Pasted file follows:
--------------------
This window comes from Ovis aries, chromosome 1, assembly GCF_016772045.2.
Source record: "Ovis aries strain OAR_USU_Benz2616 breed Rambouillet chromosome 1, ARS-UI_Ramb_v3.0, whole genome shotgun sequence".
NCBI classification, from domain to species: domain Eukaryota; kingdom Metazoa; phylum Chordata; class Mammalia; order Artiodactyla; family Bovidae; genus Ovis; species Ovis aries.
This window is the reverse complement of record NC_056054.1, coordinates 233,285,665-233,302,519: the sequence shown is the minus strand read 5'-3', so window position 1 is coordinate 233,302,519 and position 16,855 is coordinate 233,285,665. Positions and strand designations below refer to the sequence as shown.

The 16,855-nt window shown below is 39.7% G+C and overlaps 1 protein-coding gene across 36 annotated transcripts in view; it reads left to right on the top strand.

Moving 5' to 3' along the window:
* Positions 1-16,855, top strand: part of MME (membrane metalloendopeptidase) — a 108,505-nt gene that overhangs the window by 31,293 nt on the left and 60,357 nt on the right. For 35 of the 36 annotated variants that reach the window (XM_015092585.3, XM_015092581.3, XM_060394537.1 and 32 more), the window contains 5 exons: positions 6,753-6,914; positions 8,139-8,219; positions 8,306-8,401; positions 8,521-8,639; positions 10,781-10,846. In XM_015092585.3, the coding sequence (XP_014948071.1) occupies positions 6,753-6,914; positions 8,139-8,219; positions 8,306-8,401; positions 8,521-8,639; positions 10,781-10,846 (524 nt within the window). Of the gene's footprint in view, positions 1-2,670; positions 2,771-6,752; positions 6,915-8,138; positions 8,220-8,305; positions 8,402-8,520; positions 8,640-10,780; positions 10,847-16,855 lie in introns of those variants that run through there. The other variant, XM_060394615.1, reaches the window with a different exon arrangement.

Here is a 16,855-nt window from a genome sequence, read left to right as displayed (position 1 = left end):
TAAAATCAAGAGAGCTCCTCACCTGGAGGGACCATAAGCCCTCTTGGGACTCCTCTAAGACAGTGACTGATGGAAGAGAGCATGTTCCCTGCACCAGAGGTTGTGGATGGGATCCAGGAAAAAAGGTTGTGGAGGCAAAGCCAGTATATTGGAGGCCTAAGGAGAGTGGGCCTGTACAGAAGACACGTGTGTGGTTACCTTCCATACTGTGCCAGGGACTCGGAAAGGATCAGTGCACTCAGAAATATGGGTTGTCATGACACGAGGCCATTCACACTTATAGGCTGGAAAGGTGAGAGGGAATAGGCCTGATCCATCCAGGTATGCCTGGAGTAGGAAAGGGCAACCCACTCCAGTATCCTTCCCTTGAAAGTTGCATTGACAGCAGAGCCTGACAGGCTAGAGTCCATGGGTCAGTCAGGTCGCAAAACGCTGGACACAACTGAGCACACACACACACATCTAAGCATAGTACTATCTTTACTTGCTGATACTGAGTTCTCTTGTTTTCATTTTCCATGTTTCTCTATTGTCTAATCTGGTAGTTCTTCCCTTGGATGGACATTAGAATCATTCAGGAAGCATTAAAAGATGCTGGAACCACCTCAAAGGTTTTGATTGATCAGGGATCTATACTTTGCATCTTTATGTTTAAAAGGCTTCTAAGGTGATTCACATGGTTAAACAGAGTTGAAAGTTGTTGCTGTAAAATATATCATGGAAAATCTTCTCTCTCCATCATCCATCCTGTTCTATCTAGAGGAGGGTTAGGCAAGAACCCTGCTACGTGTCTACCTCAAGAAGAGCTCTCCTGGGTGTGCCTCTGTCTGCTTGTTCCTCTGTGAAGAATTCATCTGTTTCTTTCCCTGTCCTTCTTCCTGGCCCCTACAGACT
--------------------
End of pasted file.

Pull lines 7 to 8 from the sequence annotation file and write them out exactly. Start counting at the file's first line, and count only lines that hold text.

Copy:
* Positions 1-16,855, top strand: part of MME (membrane metalloendopeptidase) — a 108,505-nt gene that overhangs the window by 31,293 nt on the left and 60,357 nt on the right. For 35 of the 36 annotated variants that reach the window (XM_015092585.3, XM_015092581.3, XM_060394537.1 and 32 more), the window contains 5 exons: positions 6,753-6,914; positions 8,139-8,219; positions 8,306-8,401; positions 8,521-8,639; positions 10,781-10,846. In XM_015092585.3, the coding sequence (XP_014948071.1) occupies positions 6,753-6,914; positions 8,139-8,219; positions 8,306-8,401; positions 8,521-8,639; positions 10,781-10,846 (524 nt within the window). Of the gene's footprint in view, positions 1-2,670; positions 2,771-6,752; positions 6,915-8,138; positions 8,220-8,305; positions 8,402-8,520; positions 8,640-10,780; positions 10,847-16,855 lie in introns of those variants that run through there. The other variant, XM_060394615.1, reaches the window with a different exon arrangement.

Here is a 16,855-nt window from a genome sequence, read left to right as displayed (position 1 = left end):